It’s having spinal muscular atrophy that separates him from most kids his age. It’s being unable to sit or stand or walk or dress himself or even stamp his foot when he gets angry.

He was diagnosed with SMA when he was 8 months old, a week before Christmas. Doctors told his parents, Courtney and Paul, not only that Matthew had a degenerative muscle disease but that he would not live to be 2. They were given a Do Not Resuscitate form to fill out.

Matthew is 2 ½ now, and though his life is not easy, it’s his life. Every night his parents hook him up to a feeding tube to provide the nutrients he needs but cannot get by eating. Every morning they use a machine to clear congestion in his chest that accumulates overnight. Then they bathe and dress him and get him ready for the day. They carry him downstairs, where he has to wear a special vest for about 20 minutes to further loosen congestion. Then he is strapped into a “stander’’ for two to three hours of weight-bearing pressure on his legs. Three times a week, he has physical therapy, once a week he has play therapy and aqua therapy, and once a week he goes to a playgroup with typical kids.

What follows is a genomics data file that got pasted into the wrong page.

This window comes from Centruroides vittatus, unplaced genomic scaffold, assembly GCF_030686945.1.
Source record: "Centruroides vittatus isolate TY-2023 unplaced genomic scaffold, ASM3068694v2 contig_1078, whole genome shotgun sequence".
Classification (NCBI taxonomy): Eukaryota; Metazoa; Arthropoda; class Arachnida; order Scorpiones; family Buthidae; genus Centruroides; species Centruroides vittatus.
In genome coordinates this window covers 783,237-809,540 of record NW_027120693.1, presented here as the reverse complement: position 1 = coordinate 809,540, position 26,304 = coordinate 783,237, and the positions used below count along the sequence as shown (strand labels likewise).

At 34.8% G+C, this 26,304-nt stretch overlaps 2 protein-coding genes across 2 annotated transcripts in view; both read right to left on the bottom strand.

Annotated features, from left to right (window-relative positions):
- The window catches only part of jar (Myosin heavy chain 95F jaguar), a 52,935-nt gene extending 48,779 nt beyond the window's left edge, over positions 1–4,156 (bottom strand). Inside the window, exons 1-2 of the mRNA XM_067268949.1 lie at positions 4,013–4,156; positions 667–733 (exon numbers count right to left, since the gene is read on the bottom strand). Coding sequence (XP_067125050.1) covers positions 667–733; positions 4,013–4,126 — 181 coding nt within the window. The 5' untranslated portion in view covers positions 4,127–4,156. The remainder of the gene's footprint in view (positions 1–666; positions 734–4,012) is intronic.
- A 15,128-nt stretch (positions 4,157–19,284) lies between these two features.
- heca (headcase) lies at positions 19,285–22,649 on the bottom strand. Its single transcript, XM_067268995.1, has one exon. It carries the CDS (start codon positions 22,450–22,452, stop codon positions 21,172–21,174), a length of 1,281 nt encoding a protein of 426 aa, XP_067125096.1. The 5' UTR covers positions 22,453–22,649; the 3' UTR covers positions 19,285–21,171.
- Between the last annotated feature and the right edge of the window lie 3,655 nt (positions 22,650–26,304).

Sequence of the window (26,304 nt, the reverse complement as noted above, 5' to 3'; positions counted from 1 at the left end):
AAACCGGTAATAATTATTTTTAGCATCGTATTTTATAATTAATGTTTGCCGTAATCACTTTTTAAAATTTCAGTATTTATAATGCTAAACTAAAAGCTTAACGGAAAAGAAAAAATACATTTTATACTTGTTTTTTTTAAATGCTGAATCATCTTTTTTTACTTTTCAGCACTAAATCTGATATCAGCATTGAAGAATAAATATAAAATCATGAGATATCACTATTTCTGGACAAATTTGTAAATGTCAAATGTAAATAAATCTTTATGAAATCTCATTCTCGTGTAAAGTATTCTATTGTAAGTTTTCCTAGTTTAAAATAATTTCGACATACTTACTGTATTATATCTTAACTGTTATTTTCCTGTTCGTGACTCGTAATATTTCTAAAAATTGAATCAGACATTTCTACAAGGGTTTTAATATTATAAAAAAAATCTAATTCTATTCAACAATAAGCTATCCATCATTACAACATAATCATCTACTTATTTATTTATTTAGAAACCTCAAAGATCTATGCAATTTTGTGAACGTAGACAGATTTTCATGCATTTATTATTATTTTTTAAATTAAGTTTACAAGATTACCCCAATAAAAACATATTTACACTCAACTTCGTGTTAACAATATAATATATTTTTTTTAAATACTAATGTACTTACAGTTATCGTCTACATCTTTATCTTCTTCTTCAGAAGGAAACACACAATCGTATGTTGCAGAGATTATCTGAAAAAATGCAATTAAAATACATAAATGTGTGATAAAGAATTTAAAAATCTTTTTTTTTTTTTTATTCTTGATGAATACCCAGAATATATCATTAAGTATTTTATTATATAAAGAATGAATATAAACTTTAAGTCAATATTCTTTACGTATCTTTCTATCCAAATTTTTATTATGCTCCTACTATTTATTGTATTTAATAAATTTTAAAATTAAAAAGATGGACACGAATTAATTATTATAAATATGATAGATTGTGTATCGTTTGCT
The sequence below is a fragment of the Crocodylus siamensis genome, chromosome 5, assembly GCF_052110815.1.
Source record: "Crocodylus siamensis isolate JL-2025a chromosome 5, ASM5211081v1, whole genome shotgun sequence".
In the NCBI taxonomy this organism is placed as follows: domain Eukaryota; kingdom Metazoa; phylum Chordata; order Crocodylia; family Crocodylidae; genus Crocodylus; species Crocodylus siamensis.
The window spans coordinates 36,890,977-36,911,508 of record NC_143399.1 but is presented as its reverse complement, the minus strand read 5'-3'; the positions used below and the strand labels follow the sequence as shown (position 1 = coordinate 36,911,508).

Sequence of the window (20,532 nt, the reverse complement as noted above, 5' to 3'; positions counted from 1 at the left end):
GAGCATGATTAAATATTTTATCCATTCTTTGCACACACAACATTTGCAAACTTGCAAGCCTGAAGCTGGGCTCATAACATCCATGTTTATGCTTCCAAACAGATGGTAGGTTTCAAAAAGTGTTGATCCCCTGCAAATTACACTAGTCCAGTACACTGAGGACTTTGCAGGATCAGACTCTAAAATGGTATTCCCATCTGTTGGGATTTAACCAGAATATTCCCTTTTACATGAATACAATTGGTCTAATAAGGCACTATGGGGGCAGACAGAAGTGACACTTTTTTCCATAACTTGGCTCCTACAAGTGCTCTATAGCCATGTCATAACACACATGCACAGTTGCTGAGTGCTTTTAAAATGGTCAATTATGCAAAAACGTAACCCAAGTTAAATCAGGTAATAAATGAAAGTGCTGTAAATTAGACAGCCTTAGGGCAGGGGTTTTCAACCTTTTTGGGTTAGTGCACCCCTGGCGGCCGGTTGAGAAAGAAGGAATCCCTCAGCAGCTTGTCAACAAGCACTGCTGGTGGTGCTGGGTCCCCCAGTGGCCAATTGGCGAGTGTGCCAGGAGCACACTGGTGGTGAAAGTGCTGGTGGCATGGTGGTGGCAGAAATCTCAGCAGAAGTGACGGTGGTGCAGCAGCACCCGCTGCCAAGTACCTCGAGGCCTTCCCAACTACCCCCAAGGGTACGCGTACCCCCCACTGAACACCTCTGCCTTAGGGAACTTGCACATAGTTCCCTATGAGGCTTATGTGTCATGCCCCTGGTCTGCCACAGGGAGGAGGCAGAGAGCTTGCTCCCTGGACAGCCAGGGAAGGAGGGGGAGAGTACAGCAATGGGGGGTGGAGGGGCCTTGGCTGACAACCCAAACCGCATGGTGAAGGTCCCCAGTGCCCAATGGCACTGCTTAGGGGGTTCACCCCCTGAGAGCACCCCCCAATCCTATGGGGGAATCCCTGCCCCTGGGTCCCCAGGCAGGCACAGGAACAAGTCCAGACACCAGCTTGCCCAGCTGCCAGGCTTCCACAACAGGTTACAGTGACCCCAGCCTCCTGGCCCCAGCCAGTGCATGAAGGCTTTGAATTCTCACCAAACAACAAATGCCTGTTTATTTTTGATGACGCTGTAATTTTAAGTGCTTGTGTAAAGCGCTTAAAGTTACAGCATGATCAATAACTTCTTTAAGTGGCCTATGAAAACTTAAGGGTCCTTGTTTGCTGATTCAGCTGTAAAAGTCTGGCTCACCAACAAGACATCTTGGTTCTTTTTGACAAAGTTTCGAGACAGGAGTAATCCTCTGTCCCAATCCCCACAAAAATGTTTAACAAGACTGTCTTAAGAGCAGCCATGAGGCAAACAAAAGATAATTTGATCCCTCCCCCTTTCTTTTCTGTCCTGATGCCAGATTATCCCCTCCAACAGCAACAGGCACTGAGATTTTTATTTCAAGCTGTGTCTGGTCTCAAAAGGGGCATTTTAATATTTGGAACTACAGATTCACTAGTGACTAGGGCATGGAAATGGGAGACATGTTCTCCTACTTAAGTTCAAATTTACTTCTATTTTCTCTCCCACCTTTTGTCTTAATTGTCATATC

All this, and he is a happy child.

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Insurers put brakes on fast approvals for power wheelchairs

September 27, 2011

Insurers put brakes on fast approvals for power wheelchairs

philly.com | September 27, 2011 | By Stacey Burling

Samantha Lorey, 27, would be a mere 4-foot-5 if she could stand. She weighs just 70 pounds. She can move her hands a little to maneuver her costly new wheelchair, but if her arms fall in her lap, she can’t pick them up. She can’t move her legs at all.

Lorey’s problems stem from spinal muscular atrophy, a neuromuscular disease that eventually will kill her. Diagnosed as an infant, she was not expected to live past 2.

Instead, she has lived long enough to need three wheelchairs – which she suspects may not please her insurance company.

“People who would be dead are living longer, so insurance companies are having to put out more money,” she said in a soft, watery voice.

It took months, and three appeals of her insurer’s denials, to get the wheelchair she now uses in her family’s small home in Gibbsboro, Camden County.